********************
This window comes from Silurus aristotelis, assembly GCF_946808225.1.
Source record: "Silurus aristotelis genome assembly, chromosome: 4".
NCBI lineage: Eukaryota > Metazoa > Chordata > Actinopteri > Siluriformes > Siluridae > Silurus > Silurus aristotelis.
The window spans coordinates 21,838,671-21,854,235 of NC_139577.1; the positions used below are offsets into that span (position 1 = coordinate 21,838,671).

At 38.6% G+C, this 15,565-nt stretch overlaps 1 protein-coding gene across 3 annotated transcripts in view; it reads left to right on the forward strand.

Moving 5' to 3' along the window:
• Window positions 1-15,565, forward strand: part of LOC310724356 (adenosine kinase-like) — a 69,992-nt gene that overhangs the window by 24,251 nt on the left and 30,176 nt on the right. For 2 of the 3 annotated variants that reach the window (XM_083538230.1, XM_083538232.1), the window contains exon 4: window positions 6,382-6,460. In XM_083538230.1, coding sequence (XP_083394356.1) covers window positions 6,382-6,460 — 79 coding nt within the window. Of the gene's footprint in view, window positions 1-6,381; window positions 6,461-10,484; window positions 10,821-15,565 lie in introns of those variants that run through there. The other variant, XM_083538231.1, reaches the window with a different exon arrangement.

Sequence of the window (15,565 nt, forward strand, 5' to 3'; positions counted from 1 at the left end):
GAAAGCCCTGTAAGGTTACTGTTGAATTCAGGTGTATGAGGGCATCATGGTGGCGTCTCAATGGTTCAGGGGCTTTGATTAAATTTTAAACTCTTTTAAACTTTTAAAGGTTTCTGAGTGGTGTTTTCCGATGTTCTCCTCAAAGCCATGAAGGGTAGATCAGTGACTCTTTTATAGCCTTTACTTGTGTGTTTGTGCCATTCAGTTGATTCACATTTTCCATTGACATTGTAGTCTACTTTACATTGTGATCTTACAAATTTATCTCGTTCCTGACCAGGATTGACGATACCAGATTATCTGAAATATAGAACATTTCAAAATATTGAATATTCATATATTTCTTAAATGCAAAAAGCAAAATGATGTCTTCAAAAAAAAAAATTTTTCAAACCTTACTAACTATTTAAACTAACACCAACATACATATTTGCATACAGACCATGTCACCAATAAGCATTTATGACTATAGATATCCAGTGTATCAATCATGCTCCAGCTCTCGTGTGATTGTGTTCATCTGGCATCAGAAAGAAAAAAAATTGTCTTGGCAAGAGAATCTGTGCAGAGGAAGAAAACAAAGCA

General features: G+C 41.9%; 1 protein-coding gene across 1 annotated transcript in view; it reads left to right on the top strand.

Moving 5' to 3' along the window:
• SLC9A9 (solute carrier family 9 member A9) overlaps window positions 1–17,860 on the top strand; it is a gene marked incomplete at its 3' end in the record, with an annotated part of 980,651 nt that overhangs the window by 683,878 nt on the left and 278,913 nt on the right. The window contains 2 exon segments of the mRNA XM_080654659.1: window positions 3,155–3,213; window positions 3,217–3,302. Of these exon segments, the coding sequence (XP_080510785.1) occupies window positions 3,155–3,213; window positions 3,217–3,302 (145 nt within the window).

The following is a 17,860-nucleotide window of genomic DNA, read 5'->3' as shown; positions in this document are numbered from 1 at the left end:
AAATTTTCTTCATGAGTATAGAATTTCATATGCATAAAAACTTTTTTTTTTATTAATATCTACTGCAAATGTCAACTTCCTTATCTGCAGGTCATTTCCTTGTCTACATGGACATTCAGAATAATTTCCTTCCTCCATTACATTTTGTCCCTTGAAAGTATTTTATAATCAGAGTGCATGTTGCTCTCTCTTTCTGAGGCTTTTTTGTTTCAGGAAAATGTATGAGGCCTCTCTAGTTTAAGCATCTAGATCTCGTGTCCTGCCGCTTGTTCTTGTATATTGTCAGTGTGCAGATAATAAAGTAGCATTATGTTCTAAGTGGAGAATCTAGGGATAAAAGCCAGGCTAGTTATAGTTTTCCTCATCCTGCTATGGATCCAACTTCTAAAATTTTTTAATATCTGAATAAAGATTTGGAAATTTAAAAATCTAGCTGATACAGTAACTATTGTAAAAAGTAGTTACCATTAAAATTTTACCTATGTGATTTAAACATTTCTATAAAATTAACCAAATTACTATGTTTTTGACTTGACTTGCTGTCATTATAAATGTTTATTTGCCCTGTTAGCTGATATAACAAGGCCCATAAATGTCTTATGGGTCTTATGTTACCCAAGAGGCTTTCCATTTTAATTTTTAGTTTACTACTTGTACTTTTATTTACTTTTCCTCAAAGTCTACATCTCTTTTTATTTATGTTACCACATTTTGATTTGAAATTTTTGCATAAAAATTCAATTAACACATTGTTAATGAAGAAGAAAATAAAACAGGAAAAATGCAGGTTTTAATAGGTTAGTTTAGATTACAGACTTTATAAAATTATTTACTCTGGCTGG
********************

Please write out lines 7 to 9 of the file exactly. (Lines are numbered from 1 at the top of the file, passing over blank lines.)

• Window positions 1-15,565, forward strand: part of LOC310724356 (adenosine kinase-like) — a 69,992-nt gene that overhangs the window by 24,251 nt on the left and 30,176 nt on the right. For 2 of the 3 annotated variants that reach the window (XM_083538230.1, XM_083538232.1), the window contains exon 4: window positions 6,382-6,460. In XM_083538230.1, coding sequence (XP_083394356.1) covers window positions 6,382-6,460 — 79 coding nt within the window. Of the gene's footprint in view, window positions 1-6,381; window positions 6,461-10,484; window positions 10,821-15,565 lie in introns of those variants that run through there. The other variant, XM_083538231.1, reaches the window with a different exon arrangement.

Sequence of the window (15,565 nt, forward strand, 5' to 3'; positions counted from 1 at the left end):
GAAAGCCCTGTAAGGTTACTGTTGAATTCAGGTGTATGAGGGCATCATGGTGGCGTCTCAATGGTTCAGGGGCTTTGATTAAATTTTAAACTCTTTTAAACTTTTAAAGGTTTCTGAGTGGTGTTTTCCGATGTTCTCCTCAAAGCCATGAAGGGTAGATCAGTGACTCTTTTATAGCCTTTACTTGTGTGTTTGTGCCATTCAGTTGATTCACATTTTCCATTGACATTGTAGTCTACTTTACATTGTGATCTTACAAATTTATCTCGTTCCTGACCAGGATTGACGATACCAGATTATCTGAAATATAGAACATTTCAAAATATTGAATATTCATATATTTCTTAAATGCAAAAAGCAAAATGATGTCTTCAAAAAAAAAAATTTTTCAAACCTTACTAACTATTTAAACTAACACCAACATACATATTTGCATACAGACCATGTCACCAATAAGCATTTATGACTATAGATATCCAGTGTATCAATCATGCTCCAGCTCTCGTGTGATTGTGTTCATCTGGCATCAGAAAGAAAAAAAATTGTCTTGGCAAGAGAATCTGTGCAGAGGAAGAAAACAAAGCA